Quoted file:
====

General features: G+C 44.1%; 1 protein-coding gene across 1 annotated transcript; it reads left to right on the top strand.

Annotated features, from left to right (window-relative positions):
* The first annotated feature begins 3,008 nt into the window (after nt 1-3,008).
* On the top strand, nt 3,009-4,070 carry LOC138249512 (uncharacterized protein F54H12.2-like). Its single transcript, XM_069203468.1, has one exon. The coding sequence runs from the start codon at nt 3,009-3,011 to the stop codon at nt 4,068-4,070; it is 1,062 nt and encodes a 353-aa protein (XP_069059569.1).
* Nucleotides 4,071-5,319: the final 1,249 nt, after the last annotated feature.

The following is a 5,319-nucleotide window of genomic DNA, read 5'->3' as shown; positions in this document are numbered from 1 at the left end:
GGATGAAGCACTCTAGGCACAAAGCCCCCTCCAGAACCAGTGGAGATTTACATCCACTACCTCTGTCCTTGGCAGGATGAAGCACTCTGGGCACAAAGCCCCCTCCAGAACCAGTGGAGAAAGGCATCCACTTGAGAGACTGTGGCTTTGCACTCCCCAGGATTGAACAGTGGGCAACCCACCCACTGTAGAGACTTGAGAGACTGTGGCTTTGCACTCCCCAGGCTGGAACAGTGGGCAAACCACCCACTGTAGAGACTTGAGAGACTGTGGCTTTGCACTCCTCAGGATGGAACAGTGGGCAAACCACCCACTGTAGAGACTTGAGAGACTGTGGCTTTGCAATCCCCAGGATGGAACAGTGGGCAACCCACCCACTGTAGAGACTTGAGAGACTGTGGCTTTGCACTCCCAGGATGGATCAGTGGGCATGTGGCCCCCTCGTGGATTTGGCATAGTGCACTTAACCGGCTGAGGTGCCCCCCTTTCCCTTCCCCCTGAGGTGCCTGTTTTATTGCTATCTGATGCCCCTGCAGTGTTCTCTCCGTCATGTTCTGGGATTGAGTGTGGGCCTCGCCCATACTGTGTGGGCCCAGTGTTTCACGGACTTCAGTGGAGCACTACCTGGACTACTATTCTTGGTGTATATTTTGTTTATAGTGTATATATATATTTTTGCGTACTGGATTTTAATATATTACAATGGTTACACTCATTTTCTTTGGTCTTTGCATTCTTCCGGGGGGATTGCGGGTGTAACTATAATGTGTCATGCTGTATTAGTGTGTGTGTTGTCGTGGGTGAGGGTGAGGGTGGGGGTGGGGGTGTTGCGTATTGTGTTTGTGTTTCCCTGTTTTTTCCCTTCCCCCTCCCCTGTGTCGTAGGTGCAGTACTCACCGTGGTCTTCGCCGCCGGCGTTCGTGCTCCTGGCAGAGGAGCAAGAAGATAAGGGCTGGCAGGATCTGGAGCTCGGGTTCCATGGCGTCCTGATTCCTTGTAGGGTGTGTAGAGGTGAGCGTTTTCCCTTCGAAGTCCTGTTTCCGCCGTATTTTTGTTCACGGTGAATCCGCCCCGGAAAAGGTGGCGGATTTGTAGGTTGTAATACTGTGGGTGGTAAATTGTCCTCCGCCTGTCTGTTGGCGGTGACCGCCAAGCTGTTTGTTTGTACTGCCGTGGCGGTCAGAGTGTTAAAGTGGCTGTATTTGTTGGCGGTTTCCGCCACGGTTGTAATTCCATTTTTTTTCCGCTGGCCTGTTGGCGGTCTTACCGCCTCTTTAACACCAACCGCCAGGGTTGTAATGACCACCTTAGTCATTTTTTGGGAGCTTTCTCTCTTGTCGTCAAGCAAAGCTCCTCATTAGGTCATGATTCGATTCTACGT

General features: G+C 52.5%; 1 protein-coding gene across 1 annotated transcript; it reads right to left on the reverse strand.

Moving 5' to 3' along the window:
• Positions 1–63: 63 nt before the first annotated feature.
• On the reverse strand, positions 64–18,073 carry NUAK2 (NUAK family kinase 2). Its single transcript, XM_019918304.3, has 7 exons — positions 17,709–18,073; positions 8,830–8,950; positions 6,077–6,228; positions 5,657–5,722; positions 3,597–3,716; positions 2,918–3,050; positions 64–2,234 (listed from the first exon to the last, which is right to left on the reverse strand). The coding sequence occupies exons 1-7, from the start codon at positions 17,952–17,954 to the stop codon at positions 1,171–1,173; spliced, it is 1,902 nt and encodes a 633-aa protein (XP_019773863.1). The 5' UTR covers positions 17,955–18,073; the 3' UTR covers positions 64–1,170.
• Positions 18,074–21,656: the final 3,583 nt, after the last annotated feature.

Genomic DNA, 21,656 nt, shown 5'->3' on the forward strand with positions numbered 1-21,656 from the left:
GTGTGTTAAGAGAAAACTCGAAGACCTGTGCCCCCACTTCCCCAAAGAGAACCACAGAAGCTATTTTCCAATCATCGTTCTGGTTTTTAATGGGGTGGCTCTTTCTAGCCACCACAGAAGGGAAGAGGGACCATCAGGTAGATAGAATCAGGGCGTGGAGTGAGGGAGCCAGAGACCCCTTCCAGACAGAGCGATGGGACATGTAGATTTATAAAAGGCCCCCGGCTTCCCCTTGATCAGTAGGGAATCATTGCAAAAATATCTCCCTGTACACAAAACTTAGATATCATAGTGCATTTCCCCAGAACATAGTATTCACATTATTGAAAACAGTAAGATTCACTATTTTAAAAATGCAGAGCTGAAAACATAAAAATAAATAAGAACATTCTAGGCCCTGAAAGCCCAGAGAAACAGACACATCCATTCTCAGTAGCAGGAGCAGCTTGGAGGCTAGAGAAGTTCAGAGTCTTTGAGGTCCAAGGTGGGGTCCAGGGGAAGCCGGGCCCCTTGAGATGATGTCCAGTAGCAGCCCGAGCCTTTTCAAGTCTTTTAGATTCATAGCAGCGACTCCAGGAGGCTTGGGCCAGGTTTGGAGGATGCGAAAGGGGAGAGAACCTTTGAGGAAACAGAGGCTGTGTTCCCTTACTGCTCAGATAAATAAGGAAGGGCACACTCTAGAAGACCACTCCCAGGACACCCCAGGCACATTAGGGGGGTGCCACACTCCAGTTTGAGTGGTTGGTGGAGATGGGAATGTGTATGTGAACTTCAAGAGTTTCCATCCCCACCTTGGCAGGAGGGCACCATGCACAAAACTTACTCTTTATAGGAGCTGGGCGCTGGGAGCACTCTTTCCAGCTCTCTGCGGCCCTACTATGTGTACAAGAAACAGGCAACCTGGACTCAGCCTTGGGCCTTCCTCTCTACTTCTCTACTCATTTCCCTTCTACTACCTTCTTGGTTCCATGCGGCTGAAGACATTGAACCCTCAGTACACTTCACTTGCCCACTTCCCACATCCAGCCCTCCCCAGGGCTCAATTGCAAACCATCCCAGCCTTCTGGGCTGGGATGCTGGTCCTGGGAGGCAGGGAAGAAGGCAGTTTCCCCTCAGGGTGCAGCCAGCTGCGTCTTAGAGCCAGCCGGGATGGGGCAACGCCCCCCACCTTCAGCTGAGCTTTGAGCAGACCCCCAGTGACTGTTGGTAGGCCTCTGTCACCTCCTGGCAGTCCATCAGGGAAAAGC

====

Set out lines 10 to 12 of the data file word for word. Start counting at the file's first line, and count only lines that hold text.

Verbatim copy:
• Positions 1–63: 63 nt before the first annotated feature.
• On the reverse strand, positions 64–18,073 carry NUAK2 (NUAK family kinase 2). Its single transcript, XM_019918304.3, has 7 exons — positions 17,709–18,073; positions 8,830–8,950; positions 6,077–6,228; positions 5,657–5,722; positions 3,597–3,716; positions 2,918–3,050; positions 64–2,234 (listed from the first exon to the last, which is right to left on the reverse strand). The coding sequence occupies exons 1-7, from the start codon at positions 17,952–17,954 to the stop codon at positions 1,171–1,173; spliced, it is 1,902 nt and encodes a 633-aa protein (XP_019773863.1). The 5' UTR covers positions 17,955–18,073; the 3' UTR covers positions 64–1,170.
• Positions 18,074–21,656: the final 3,583 nt, after the last annotated feature.